Thin films of TiO2 were grown on SrTiO3 and Al2O3 using Ti(OC3H7)4 in the absence of any external oxygen source such as H2O or O2. On SrTiO3 (001), epitaxial anatase (001) formed even at temperatures (800 °C) above the anatase to rutile phase transition temperature. In situ reflection high energy electron diffraction (RHEED) was used to monitor structural evolution during growth, and the films were further characterized by Auger electron spectroscopy (AES), transmission electron microscopy (TEM), and x-ray diffraction. Reaction kinetics were monitored using mass spectrometry, and these results, combined with temperature-programmed reaction spectroscopy, gave some insight into the deposition process.
Near-square islands form during sub-monolayer homoepitaxial growth on metal (100) surfaces. Diffusion of these islands after deposition leads to collision of island pairs, typically corner-to-corner creating dumbbell-shaped clusters. Subsequent coalescence (or sintering) recovers a near-square equilibrium shape. This process is mediated by periphery diffusion (PD) and its study can provide detailed insight into the underlying dynamic processes and energetics. Atomistic modeling reveals that the size scaling of the characteristic relaxation time, τ, depends on the detailed energy barriers of various hopping processes that contribute to PD. Simulations without an extra kink or corner rounding barrier for PD reveals τ ∼ L4, while behavior approaching τ ∼ L3 is observed with a significant extra kink rounding barrier for PD. The latter is consistent with experimental observations for Ag/Ag(100) at 300 K.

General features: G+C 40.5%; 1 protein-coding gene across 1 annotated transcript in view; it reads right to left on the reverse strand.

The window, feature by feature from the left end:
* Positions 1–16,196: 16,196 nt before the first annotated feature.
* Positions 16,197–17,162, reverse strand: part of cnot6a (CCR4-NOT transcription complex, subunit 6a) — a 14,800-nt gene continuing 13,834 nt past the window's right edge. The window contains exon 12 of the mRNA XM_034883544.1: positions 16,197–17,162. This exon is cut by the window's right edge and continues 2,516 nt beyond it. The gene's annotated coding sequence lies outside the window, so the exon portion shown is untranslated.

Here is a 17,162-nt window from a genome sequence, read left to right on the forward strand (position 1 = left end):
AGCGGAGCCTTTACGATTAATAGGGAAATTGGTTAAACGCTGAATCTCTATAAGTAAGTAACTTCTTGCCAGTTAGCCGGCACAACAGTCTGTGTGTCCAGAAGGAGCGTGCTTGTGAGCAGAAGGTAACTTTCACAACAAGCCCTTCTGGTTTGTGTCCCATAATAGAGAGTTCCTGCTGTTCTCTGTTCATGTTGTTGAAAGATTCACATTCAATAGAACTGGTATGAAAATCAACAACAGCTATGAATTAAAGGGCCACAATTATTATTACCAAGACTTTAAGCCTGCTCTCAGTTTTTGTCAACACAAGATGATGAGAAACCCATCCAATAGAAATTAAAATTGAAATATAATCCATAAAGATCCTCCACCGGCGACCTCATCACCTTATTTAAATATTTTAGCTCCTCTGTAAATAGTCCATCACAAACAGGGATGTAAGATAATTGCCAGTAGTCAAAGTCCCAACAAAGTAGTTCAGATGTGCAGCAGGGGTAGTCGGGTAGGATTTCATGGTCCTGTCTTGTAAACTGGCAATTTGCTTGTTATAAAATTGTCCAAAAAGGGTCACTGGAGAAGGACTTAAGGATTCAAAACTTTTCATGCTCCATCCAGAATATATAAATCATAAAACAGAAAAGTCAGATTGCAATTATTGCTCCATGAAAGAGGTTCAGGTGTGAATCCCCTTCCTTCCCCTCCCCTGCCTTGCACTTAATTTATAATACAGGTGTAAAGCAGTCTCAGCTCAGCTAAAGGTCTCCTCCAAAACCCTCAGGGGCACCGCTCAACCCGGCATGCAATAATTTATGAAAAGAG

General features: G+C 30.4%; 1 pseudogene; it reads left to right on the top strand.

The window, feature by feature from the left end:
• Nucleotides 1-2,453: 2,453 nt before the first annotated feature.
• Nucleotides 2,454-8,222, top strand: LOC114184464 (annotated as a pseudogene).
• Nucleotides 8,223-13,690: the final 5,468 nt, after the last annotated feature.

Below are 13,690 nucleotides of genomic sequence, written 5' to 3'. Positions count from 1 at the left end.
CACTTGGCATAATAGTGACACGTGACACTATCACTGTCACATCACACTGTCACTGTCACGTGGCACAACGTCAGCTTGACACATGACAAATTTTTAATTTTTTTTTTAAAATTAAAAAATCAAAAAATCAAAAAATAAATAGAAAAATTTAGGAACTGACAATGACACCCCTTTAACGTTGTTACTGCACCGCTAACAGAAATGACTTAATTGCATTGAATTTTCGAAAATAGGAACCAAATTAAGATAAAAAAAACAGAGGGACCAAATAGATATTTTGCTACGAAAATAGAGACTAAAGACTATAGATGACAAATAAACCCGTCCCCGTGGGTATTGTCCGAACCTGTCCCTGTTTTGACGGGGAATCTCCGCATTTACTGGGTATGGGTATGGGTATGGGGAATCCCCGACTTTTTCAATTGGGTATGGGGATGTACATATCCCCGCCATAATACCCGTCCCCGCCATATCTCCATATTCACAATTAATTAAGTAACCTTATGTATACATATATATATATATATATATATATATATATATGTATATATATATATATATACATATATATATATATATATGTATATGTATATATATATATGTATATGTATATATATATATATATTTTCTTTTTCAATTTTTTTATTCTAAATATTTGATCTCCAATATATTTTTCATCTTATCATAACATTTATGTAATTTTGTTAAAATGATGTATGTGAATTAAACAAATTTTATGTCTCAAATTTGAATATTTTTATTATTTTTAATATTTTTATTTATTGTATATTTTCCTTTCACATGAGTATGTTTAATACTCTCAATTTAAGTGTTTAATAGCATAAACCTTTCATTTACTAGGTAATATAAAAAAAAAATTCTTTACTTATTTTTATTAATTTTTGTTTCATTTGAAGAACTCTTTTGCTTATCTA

Extensive information on the distribution of islands formed during submonolayer deposition is provided by the joint probability distribution (JPD) for island sizes, s, and capture zone areas, A. A key ingredient determining the form of the JPD is the impact of each nucleation event on existing capture zone areas. Combining a realistic characterization of such spatial aspects of nucleation with a factorization ansatz for the JPD, we provide a concise rate equation formulation for the variation with island size of both the capture zone area and the island density.
Analytical electron microscopy at high spatial resolution in a scanning-transmission mode has been used to investigate the effects of glassy or crystalline material additions on grain boundary chemistry in yttria-stabilized zirconia polycrystals. Powders of additive phase were mixed into 3-mol% yttria-stabilized tetragonal zirconia polycrystals (‘3Y-TZP’) or 8-mol% yttria-stabilized cubic zirconia polycrystals (‘8Y-CSZ’). Zirconias processed without additive phases were also examined